Unicameral bone cyst with epiphyseal involvement: clinicoanatomic analysis

J Pediatr Orthop. 1982 Mar;2(1):71-9
Malawer MM, Markle B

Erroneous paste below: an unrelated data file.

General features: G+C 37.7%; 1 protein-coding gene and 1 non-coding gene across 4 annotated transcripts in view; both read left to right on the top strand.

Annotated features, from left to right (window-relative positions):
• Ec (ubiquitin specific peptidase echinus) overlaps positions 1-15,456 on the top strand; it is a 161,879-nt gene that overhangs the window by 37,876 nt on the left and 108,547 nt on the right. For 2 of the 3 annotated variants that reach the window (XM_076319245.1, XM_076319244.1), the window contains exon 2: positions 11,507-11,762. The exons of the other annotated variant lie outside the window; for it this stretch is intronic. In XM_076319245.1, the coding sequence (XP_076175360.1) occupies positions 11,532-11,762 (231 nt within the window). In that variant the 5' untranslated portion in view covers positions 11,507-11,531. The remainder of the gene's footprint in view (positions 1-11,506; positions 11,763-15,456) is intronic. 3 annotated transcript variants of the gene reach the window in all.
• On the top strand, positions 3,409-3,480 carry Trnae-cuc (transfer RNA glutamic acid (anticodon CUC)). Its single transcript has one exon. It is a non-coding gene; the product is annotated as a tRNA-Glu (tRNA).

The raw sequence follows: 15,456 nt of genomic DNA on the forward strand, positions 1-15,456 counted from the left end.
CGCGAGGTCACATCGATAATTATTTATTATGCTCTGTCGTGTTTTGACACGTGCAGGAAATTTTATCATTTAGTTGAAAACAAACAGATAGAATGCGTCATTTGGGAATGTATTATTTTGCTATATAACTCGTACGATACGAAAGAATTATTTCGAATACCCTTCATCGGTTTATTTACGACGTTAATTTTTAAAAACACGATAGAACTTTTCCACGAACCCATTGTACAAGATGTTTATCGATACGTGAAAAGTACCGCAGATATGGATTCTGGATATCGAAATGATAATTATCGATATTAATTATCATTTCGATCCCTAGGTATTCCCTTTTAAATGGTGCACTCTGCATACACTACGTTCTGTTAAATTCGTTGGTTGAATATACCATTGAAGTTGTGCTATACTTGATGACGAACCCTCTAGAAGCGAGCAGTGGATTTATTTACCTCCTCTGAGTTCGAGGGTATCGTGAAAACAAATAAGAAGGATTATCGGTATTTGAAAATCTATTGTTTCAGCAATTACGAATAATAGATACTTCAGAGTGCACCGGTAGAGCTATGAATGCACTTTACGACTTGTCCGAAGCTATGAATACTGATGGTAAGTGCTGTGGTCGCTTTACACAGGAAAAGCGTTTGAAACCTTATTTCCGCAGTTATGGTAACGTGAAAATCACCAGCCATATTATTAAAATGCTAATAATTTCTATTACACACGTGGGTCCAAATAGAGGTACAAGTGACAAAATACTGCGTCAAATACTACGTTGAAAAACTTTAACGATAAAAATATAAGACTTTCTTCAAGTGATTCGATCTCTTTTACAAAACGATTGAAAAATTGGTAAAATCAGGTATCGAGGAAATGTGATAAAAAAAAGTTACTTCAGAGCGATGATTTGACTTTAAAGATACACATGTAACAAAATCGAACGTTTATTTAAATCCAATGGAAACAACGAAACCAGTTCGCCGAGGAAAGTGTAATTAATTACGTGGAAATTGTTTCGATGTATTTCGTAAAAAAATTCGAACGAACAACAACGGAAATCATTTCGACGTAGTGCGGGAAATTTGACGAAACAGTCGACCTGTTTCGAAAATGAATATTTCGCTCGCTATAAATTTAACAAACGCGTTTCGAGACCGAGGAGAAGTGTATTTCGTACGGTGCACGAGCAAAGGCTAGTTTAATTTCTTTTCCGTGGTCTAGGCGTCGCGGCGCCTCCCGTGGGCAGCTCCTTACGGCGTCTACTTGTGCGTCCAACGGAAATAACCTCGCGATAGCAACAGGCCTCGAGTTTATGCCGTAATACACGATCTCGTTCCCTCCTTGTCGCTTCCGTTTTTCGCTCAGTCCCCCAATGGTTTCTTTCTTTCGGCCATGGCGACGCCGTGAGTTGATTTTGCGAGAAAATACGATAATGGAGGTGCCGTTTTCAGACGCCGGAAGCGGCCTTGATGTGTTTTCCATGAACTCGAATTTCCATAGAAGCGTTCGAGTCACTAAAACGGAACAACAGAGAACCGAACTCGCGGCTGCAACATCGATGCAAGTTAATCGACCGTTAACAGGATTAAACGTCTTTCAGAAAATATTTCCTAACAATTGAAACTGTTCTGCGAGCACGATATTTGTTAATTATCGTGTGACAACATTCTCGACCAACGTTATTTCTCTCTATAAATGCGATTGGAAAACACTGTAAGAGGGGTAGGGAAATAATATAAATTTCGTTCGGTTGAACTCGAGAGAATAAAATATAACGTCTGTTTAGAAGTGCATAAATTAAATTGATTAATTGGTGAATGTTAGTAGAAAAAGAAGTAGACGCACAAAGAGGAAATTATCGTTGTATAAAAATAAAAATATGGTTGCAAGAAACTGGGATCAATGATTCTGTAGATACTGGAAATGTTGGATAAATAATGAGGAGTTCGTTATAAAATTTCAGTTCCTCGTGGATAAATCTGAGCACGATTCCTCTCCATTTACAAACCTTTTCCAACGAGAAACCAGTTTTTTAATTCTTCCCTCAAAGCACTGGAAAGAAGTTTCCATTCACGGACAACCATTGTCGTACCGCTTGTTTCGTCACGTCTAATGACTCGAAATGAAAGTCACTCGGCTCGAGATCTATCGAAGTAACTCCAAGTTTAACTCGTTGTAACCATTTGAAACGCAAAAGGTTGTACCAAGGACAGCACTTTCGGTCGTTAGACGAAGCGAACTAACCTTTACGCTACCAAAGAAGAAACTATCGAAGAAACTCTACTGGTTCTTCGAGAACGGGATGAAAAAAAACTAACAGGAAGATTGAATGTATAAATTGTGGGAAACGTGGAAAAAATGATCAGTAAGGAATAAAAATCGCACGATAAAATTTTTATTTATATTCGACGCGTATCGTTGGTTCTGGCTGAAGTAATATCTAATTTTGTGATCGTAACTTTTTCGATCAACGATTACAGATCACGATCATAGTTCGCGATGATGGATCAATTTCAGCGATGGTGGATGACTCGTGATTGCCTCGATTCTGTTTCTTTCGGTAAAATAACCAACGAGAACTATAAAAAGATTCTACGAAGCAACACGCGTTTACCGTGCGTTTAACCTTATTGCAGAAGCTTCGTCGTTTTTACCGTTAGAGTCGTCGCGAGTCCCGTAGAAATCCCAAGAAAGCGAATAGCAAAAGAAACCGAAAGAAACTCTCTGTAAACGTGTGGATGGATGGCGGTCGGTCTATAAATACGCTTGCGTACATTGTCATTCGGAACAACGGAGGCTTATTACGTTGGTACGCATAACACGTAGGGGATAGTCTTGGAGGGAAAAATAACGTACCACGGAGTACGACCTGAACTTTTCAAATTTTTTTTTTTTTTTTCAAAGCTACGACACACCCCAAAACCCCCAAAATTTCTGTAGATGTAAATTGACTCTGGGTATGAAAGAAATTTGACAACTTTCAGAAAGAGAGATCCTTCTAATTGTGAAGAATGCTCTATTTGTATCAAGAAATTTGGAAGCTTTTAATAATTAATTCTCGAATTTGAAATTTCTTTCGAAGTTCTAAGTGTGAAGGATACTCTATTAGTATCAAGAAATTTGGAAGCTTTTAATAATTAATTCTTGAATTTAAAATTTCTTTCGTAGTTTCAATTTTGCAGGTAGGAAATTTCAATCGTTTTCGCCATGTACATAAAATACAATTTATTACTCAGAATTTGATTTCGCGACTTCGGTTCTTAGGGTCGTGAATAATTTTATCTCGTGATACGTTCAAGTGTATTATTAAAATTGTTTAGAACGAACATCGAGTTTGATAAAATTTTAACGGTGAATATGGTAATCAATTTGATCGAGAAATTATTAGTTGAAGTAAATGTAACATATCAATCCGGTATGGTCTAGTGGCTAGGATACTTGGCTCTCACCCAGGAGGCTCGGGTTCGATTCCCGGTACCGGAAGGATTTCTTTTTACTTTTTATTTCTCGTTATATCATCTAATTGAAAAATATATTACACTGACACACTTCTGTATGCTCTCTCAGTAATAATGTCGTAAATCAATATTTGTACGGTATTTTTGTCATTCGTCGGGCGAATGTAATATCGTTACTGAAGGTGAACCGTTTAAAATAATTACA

Epiphyseal involvement of a unicameral bone cyst (UBC) is rare. This anatomic setting represents a distinct clinical and radiographic entity. This study reports a new case and analyzes the clinical and biological behavior of seven additional UBCs with epiphyseal involvement from the literature. We report the first successful treatment of this variant with methylprednisolone acetate. The average age was 20.1 years with a male to female ratio of 1.3:1. Anatomic location: proximal femur (4), proximal humerus (2), and proximal tibia (2). Both age and location were atypical when compared to the classic metaphyseal location. Radiographically, all lesions presented a characteristic involvement of the epiphysis and metaphysis in various proportions. The epiphyseal plates were judged closed versus open in 50%, respectively. Follow-up ranged from 9 months to 3 years. Six cases healed following a single curettage (three with and three without bone graft). There were no late complications of fracture, deformity, shortening, or avascular necrosis. Recurrence was 0%. No secondary procedures were required. We conclude the age, location, and radiographic appearance is atypical and diagnosis is difficult, but the biological behavior is less aggressive and the prognosis more favorable than the typical, metaphyseal UBC. Curettage with or without bone graft has a high success rate. We recommend aspiration and intralesional methylprednisolone as the initial management. We hypothesize that epiphyseal UBCs have a better prognosis than metaphyseal location alone due to the older age, atypical location, and the potential of the epiphysis to reossify. 

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